Moving loads overhead is a necessary aspect of sports performance training, bodybuilding, and life.
While there are many ways to do this, two popular and efficient methods are the push jerk and the push press. Olympic weightlifters, CrossFitters, and fitness enthusiasts all can benefit from performing these movements, especially if they hold a firm understanding of the differences between both movements and how to perform these shoulder to overhead experiences.
So, what are the differences between push jerks and push presses? Push jerks involve explosively pushing the weight off the body with the legs and upper body while simultaneously rebending the knees and hips to position oneself underneath to receive the load overhead with extended elbows. The push press is a less explosive version of this, in which the load is pressed overhead using the legs and upper body, however, done so without rebending the knees and hips.
Let’s dive deeper to gain a better understanding of the movements, why they are used, and what makes them both different from one another. In doing so, we will discuss each movement in detail, outline how to perform them correctly, and breakdown the pros and cons of performing a push jerk vs a power jerk in training.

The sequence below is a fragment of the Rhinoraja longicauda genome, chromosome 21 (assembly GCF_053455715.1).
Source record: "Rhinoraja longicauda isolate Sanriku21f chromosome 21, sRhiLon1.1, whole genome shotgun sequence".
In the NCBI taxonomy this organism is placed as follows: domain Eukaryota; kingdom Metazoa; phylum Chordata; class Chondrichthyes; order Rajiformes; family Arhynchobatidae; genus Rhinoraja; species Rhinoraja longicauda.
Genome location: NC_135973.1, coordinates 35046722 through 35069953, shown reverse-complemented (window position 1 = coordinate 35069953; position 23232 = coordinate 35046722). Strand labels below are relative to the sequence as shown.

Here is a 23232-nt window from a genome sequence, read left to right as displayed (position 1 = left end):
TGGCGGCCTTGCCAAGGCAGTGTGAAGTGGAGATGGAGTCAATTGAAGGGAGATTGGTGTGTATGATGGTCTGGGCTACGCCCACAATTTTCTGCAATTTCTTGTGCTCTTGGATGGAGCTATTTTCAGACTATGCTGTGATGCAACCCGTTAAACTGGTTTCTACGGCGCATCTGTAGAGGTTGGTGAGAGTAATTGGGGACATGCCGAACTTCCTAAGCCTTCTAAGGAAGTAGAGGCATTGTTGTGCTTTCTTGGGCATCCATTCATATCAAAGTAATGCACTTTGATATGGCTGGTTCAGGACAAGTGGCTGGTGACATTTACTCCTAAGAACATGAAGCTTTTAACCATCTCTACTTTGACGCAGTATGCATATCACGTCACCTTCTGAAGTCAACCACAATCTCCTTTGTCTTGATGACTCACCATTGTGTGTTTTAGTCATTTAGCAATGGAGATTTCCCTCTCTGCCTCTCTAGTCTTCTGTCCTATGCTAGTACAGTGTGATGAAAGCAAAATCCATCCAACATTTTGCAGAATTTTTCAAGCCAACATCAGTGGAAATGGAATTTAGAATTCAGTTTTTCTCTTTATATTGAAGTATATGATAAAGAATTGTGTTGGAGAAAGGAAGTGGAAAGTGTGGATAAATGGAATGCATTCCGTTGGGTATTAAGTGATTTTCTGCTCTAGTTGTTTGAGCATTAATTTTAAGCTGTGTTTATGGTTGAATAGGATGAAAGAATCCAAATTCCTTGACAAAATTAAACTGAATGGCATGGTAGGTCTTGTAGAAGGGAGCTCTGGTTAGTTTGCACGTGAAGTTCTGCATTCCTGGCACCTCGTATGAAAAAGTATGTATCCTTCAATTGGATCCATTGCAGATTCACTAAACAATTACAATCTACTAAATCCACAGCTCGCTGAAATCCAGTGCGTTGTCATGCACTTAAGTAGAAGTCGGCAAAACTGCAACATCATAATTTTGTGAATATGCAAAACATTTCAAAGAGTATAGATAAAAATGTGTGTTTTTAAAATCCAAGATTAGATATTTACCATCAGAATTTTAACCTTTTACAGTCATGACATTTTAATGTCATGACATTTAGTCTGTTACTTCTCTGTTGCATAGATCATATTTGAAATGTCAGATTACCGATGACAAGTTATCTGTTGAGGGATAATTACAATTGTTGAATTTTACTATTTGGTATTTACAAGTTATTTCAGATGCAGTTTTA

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What is a Push Jerk?
A push jerk a shoulder-to-overhead movement that entails moving a load from the shoulders (front rack) into the overhead position.
While similar to the push press, this movement requires greater amounts of power, timing, and technique as the lifter must first use the legs to drive the bar overhead (dip and drive phases of the movement) and then simultaneously rebend the lower body to position themselves underneath.
As the individual moves underneath the load, they aggressively lock out the elbows into full extension, and fully support the load overhead.
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What is a Push Press?
The start position of the push press is identical to the push jerk.
As the movement begins, the individual flexes their hips and knees to allow them to squat 3-6 inches and load the legs. This phase is called the dip phase and occurs in the push jerk as well.
Upon reaching the bottom of the small dip, the individual aggressively changes directions by driving the legs through the ground and the upper torso into the load. This creates a powerful upward force pressing into the load (this is called the drive phase).
The set-up, dip, and drive phases are identical in both the push jerk and push press.